Marking Time highlights one of the more than 2,500 markers that have been installed throughout the state since 1914 as part of the Pennsylvania Historical Marker Program, operated by PHMC's State Historic Preservation Office.

Hannah Freeman is a name rarely found in history books, although her story and legend live on in southern Chester County. Known more popularly as “Indian Hannah,” Freeman is remembered in local lore as the last Lenape living in Chester County at the time of her death in 1802. She was born about 1730 on the Webb farm in Kennett Township not far from the Delaware border. Today the farm is part of Longwood Gardens, and Hannah’s life and story are commemorated by a large stone monument erected in 1925 and rededicated in May 2014.

Indian Hannah’s story was recorded by the overseer at the Chester County poorhouse where she spent the final years of her life. It is a unique first-person account of an unmarried Native American woman from the 18th century. Interestingly, it is similar to the life of any working poor woman of any race in a rural setting during this period. Hannah described her adult life as that of a migrant domestic servant, working primarily for room and board in a number of Quaker households in Chester County and earning a modest income by selling handmade baskets and brooms.

We know now that Hannah was not the last Native American in Chester County and that many individuals of Lenape descent live in or near the tribe’s traditional homeland in Pennsylvania, Delaware, New Jersey and Maryland. Throughout the course of Hannah’s lifetime the massive immigration of nonnative peoples forced the pockets of Lenape that remained in the region through the 18th century to either relocate or assimilate, obscuring many of the cultural and physical markers that signaled their presence. Although Hannah was not the last of her people in Chester County, she may be seen as a representative of a fading nomadic lifestyle and a touchstone for understanding the complicated interactions between native peoples and European settlers during the country’s formative years.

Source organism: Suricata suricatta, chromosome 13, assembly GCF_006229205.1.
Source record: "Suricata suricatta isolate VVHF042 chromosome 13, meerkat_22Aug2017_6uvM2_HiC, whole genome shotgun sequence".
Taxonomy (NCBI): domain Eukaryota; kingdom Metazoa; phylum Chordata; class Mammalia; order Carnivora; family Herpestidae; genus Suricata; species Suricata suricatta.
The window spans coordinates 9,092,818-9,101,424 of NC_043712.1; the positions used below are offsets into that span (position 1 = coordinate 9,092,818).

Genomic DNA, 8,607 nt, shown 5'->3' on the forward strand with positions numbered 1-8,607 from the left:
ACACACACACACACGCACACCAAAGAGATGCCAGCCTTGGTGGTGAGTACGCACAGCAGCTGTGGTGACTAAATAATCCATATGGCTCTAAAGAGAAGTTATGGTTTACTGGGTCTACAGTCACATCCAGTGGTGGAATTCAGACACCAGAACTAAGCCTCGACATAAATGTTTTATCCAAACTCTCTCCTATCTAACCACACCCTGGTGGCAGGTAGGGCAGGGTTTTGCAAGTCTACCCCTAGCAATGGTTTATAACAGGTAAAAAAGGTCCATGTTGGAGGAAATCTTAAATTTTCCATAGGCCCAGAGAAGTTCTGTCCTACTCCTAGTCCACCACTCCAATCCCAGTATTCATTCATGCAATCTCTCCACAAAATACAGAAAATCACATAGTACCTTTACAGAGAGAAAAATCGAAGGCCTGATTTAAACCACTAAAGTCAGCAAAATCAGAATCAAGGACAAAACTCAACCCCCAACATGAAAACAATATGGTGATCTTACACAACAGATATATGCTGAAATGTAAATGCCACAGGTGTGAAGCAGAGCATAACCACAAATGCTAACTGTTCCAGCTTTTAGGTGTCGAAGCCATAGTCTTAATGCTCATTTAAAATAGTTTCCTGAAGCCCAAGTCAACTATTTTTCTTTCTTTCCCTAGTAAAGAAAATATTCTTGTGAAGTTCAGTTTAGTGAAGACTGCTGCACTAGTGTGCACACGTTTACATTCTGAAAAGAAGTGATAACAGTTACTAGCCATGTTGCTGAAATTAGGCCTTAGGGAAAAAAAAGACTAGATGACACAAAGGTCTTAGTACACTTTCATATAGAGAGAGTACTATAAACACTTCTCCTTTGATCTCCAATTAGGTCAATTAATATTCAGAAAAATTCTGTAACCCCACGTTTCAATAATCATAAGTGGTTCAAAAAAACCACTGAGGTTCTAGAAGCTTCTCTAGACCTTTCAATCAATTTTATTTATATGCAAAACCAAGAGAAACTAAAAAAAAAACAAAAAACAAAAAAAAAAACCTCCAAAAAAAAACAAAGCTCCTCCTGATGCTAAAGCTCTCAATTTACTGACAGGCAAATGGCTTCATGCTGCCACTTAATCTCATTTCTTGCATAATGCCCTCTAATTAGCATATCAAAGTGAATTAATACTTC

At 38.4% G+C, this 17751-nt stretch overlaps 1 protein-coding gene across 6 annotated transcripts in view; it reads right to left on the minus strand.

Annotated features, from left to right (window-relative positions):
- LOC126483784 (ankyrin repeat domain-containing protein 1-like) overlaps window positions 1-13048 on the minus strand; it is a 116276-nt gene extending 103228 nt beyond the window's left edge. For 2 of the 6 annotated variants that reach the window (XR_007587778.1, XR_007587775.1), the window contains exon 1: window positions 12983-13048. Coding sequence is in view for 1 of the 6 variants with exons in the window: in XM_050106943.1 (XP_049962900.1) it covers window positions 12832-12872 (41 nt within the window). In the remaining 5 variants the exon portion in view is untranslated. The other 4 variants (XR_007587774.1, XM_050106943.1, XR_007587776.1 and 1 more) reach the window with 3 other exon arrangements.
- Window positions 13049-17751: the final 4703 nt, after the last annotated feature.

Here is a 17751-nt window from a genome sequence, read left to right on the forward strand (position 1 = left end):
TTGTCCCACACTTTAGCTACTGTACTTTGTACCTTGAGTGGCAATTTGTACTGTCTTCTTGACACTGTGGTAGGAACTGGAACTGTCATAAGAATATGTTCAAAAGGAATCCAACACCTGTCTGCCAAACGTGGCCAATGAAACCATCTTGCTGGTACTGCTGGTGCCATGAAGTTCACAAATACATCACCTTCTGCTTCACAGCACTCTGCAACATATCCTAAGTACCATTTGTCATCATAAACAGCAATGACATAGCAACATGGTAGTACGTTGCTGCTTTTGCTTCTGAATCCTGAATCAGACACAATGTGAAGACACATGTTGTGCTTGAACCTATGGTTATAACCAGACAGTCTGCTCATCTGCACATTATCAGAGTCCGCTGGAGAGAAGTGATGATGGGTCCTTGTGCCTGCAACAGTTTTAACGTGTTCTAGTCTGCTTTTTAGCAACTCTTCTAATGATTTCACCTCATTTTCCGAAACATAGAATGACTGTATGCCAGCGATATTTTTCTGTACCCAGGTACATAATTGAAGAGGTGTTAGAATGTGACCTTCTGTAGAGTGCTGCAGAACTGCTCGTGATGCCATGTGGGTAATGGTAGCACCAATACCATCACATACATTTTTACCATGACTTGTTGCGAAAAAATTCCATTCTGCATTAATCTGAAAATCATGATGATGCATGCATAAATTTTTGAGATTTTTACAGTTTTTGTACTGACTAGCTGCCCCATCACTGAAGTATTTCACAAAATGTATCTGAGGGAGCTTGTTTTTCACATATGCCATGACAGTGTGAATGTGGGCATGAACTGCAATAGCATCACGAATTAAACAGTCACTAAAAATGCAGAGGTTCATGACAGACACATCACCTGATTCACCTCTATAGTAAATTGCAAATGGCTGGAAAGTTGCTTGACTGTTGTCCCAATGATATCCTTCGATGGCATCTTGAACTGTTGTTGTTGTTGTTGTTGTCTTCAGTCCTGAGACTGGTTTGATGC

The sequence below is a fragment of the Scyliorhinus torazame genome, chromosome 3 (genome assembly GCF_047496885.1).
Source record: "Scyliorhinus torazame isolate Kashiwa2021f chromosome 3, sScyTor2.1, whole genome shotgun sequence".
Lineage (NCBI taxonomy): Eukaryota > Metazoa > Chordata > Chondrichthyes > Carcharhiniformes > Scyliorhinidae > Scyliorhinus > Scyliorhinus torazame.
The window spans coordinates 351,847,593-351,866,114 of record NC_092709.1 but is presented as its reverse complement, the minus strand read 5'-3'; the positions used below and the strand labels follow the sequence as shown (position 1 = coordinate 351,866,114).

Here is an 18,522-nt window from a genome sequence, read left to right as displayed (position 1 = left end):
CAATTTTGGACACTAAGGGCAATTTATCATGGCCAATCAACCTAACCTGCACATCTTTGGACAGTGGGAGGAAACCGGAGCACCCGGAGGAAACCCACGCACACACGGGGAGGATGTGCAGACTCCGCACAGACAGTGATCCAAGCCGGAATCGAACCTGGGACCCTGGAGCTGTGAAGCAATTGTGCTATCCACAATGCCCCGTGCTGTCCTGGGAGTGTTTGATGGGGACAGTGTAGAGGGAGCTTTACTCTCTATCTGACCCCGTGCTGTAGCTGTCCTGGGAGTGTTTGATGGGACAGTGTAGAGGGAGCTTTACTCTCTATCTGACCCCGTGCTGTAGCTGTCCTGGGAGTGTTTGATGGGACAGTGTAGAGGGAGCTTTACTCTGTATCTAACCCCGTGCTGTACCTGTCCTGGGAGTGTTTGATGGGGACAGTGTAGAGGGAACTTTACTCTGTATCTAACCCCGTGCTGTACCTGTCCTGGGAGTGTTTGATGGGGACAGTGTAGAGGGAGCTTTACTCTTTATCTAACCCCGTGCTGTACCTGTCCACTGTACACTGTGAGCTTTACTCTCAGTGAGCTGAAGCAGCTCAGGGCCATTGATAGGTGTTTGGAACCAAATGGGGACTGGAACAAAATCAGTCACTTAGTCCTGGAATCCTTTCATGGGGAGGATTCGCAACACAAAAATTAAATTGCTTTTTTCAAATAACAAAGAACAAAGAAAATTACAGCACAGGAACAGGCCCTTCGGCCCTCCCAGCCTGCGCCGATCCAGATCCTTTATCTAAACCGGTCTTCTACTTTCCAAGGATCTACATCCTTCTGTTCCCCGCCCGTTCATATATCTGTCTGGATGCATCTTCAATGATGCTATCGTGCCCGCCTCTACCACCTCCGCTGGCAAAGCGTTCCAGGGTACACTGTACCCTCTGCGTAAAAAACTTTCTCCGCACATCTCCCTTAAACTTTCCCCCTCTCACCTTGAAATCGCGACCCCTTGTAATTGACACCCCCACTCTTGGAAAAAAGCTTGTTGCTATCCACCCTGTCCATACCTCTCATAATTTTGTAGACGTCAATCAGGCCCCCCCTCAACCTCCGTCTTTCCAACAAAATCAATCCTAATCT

In 1925 the Pennsylvania Historical Commission (PHC), predecessor to the expanded Pennsylvania Historical and Museum Commission (PHMC), collaborated with the Chester County Historical Society (CCHS) to erect a plaque on a large boulder commemorating Indian Hannah. Pierre du Pont donated a plot of land along the West Chester Road (Route 52) to the Commonwealth for the monument. The large granite boulder with inset bronze tablet was just one of the approximately 150 similar monuments erected by PHC between 1913 and the mid-1930s. A large percentage of these plaques memorialized Native American subjects, including individuals, tribes, settlements and trails, as well as the French and Indian War.

In the late 1990s Longwood Gardens and the Pennsylvania Department of Transportation began planning for the relocation of Route 52 to improve traffic flow where it crossed Route 1. In 2012 the realignment of Route 52 to Longwood’s western boundary was completed and the Indian Hannah monument was orphaned along the abandoned roadbed. Longwood staff recognized that having the monument accessible only to their visitors was contrary to the intent of the sponsoring parties. Coupling this with their plans to restore the former roadway to meadow habitat, Longwood started a dialogue with PHMC, CCHS and Kennett Township about moving the marker to a more prominent and accessible location.

On May 15, 2014, Longwood Gardens hosted a rededication ceremony for the Indian Hannah monument in its new location. The ceremony was a recreation of the original September 5, 1925, ceremony with the modern-day counterparts of each of the major partners fulfilling the roles of their predecessors. Representatives from the Lenape Nation of Delaware, Longwood Gardens, CCHS and PHMC all participated in the ceremony. There was even a bugler from a local Boy Scout troop on hand to close the ceremony with “America the Beautiful.”

Longwood Gardens staff designed a fitting new setting for the monument. It now occupies a prominent corner of the Longwood Meeting House property, home to the Brandywine Tourism Information Center just outside Longwood Gardens’ main entrance. Most importantly, it is highly visible in a location that is accessible to the public without entering the Longwood grounds and is situated next to the visitor center, ensuring that Indian Hannah’s story will be available to all interested Pennsylvania residents and visitors.


Karen Galle is on the staff of PHMC’s Bureau for Historic Preservation and has been the coordinator of the Pennsylvania Historical Marker Program since 2005. Previously she worked for 10 years in the agency’s former Commonwealth Conservation Center.